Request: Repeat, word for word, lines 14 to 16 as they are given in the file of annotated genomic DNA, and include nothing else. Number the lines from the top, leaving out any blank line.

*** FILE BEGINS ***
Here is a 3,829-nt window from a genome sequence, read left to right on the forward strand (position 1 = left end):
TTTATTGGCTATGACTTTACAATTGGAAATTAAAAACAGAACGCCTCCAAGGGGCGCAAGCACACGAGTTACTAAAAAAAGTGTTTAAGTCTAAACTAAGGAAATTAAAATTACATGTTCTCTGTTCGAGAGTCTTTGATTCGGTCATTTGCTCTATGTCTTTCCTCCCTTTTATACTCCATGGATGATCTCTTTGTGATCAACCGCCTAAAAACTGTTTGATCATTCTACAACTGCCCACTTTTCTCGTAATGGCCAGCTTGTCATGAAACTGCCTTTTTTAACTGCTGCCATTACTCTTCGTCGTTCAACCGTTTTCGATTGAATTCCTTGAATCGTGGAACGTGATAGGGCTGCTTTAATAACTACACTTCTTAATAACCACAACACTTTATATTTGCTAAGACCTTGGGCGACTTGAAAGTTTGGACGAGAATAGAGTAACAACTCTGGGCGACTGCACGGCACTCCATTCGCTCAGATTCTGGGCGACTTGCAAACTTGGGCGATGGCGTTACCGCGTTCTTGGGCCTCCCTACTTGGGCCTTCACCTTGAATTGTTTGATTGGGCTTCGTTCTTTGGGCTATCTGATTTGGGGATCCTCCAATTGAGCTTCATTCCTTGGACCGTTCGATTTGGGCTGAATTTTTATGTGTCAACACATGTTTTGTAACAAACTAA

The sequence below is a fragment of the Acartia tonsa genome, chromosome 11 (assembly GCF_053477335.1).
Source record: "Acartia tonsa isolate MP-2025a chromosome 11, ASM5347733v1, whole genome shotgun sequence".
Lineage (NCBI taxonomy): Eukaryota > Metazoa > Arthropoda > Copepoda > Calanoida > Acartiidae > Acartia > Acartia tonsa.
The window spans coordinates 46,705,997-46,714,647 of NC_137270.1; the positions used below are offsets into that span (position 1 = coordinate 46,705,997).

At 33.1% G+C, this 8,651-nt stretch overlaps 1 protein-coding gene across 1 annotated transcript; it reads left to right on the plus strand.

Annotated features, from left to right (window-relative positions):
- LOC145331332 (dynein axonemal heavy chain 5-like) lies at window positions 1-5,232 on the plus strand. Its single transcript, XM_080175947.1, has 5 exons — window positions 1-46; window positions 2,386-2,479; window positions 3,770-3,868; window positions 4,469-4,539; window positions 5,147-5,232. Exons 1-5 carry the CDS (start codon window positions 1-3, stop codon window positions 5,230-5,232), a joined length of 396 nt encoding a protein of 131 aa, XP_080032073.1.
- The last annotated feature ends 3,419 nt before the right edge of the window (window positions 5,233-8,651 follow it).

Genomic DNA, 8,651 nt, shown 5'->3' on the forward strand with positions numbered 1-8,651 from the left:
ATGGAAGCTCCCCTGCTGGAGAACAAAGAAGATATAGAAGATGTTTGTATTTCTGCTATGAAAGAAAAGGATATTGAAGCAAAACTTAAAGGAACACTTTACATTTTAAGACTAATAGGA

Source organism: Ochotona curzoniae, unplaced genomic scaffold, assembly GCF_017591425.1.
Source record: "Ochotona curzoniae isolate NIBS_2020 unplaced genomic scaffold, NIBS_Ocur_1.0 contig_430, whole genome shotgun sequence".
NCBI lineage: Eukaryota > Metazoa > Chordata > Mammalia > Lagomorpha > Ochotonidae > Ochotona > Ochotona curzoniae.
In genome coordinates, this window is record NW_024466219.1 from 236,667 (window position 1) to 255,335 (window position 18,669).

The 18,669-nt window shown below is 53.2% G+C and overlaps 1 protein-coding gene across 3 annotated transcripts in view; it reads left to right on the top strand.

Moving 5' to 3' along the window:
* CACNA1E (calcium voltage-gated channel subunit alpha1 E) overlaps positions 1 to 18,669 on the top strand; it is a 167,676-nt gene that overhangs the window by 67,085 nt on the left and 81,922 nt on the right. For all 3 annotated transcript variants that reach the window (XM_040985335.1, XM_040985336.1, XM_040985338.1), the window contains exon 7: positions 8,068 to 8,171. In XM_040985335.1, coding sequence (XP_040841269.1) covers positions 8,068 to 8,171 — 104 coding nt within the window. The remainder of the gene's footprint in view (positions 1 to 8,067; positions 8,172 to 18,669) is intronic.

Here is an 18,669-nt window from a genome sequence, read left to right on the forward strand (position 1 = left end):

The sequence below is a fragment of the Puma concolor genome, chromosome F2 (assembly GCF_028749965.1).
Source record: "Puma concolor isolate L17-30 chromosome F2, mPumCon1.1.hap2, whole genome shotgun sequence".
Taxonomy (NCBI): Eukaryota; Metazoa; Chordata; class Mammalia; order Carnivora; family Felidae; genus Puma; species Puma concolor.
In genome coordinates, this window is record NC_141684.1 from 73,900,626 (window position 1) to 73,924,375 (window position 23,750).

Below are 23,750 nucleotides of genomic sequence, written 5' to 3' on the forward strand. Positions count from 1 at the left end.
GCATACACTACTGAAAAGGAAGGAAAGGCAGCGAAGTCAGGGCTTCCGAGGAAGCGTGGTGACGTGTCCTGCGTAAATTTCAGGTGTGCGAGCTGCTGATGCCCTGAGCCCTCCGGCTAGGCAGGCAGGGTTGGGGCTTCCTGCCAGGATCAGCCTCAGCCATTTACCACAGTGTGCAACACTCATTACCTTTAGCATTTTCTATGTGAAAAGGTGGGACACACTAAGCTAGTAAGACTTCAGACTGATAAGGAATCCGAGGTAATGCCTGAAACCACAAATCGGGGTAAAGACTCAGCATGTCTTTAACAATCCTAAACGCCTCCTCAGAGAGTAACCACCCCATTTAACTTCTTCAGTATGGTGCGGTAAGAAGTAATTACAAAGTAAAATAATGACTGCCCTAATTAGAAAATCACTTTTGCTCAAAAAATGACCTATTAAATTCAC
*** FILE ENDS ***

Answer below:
Source record: "Ochotona curzoniae isolate NIBS_2020 unplaced genomic scaffold, NIBS_Ocur_1.0 contig_430, whole genome shotgun sequence".
NCBI lineage: Eukaryota > Metazoa > Chordata > Mammalia > Lagomorpha > Ochotonidae > Ochotona > Ochotona curzoniae.
In genome coordinates, this window is record NW_024466219.1 from 236,667 (window position 1) to 255,335 (window position 18,669).